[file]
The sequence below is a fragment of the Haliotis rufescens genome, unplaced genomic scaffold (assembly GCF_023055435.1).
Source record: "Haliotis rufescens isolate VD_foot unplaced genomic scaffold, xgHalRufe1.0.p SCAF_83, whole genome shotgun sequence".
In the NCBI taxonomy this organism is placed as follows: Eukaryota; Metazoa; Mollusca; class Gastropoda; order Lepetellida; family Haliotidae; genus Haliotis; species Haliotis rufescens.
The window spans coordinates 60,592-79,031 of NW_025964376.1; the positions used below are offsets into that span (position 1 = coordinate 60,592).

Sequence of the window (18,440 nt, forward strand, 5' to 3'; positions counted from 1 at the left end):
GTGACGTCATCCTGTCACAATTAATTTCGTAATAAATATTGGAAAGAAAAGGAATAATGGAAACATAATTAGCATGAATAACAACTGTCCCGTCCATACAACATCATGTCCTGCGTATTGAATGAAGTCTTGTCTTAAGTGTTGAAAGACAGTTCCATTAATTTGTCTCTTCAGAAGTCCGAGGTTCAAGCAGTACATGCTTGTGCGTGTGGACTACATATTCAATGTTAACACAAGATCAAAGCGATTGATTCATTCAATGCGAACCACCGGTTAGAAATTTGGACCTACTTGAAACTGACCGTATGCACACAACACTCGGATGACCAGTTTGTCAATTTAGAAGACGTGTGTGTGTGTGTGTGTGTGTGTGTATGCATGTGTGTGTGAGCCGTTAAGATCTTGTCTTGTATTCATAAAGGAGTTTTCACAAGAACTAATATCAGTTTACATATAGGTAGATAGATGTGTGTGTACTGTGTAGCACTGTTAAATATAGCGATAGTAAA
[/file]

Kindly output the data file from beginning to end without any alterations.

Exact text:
The sequence below is a fragment of the Haliotis rufescens genome, unplaced genomic scaffold (assembly GCF_023055435.1).
Source record: "Haliotis rufescens isolate VD_foot unplaced genomic scaffold, xgHalRufe1.0.p SCAF_83, whole genome shotgun sequence".
In the NCBI taxonomy this organism is placed as follows: Eukaryota; Metazoa; Mollusca; class Gastropoda; order Lepetellida; family Haliotidae; genus Haliotis; species Haliotis rufescens.
The window spans coordinates 60,592-79,031 of NW_025964376.1; the positions used below are offsets into that span (position 1 = coordinate 60,592).

Sequence of the window (18,440 nt, forward strand, 5' to 3'; positions counted from 1 at the left end):
GTGACGTCATCCTGTCACAATTAATTTCGTAATAAATATTGGAAAGAAAAGGAATAATGGAAACATAATTAGCATGAATAACAACTGTCCCGTCCATACAACATCATGTCCTGCGTATTGAATGAAGTCTTGTCTTAAGTGTTGAAAGACAGTTCCATTAATTTGTCTCTTCAGAAGTCCGAGGTTCAAGCAGTACATGCTTGTGCGTGTGGACTACATATTCAATGTTAACACAAGATCAAAGCGATTGATTCATTCAATGCGAACCACCGGTTAGAAATTTGGACCTACTTGAAACTGACCGTATGCACACAACACTCGGATGACCAGTTTGTCAATTTAGAAGACGTGTGTGTGTGTGTGTGTGTGTGTGTATGCATGTGTGTGTGAGCCGTTAAGATCTTGTCTTGTATTCATAAAGGAGTTTTCACAAGAACTAATATCAGTTTACATATAGGTAGATAGATGTGTGTGTACTGTGTAGCACTGTTAAATATAGCGATAGTAAA